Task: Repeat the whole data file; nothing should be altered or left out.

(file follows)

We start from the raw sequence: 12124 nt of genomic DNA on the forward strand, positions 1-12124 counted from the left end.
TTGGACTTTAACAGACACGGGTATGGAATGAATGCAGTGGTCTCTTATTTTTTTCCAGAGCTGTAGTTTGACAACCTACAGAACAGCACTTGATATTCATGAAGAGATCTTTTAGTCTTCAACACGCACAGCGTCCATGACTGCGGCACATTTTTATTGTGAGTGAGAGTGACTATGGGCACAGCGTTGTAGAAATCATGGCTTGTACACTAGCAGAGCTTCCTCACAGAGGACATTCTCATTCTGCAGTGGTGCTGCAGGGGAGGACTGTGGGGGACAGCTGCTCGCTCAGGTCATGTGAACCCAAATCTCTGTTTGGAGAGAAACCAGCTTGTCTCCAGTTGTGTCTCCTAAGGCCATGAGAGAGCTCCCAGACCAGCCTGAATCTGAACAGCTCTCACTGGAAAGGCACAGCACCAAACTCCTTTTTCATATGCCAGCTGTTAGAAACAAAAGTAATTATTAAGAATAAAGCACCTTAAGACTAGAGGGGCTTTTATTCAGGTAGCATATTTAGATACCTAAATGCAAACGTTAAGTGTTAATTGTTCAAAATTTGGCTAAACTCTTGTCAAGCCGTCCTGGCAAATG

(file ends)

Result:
We start from the raw sequence: 12124 nt of genomic DNA on the forward strand, positions 1-12124 counted from the left end.
TTGGACTTTAACAGACACGGGTATGGAATGAATGCAGTGGTCTCTTATTTTTTTCCAGAGCTGTAGTTTGACAACCTACAGAACAGCACTTGATATTCATGAAGAGATCTTTTAGTCTTCAACACGCACAGCGTCCATGACTGCGGCACATTTTTATTGTGAGTGAGAGTGACTATGGGCACAGCGTTGTAGAAATCATGGCTTGTACACTAGCAGAGCTTCCTCACAGAGGACATTCTCATTCTGCAGTGGTGCTGCAGGGGAGGACTGTGGGGGACAGCTGCTCGCTCAGGTCATGTGAACCCAAATCTCTGTTTGGAGAGAAACCAGCTTGTCTCCAGTTGTGTCTCCTAAGGCCATGAGAGAGCTCCCAGACCAGCCTGAATCTGAACAGCTCTCACTGGAAAGGCACAGCACCAAACTCCTTTTTCATATGCCAGCTGTTAGAAACAAAAGTAATTATTAAGAATAAAGCACCTTAAGACTAGAGGGGCTTTTATTCAGGTAGCATATTTAGATACCTAAATGCAAACGTTAAGTGTTAATTGTTCAAAATTTGGCTAAACTCTTGTCAAGCCGTCCTGGCAAATG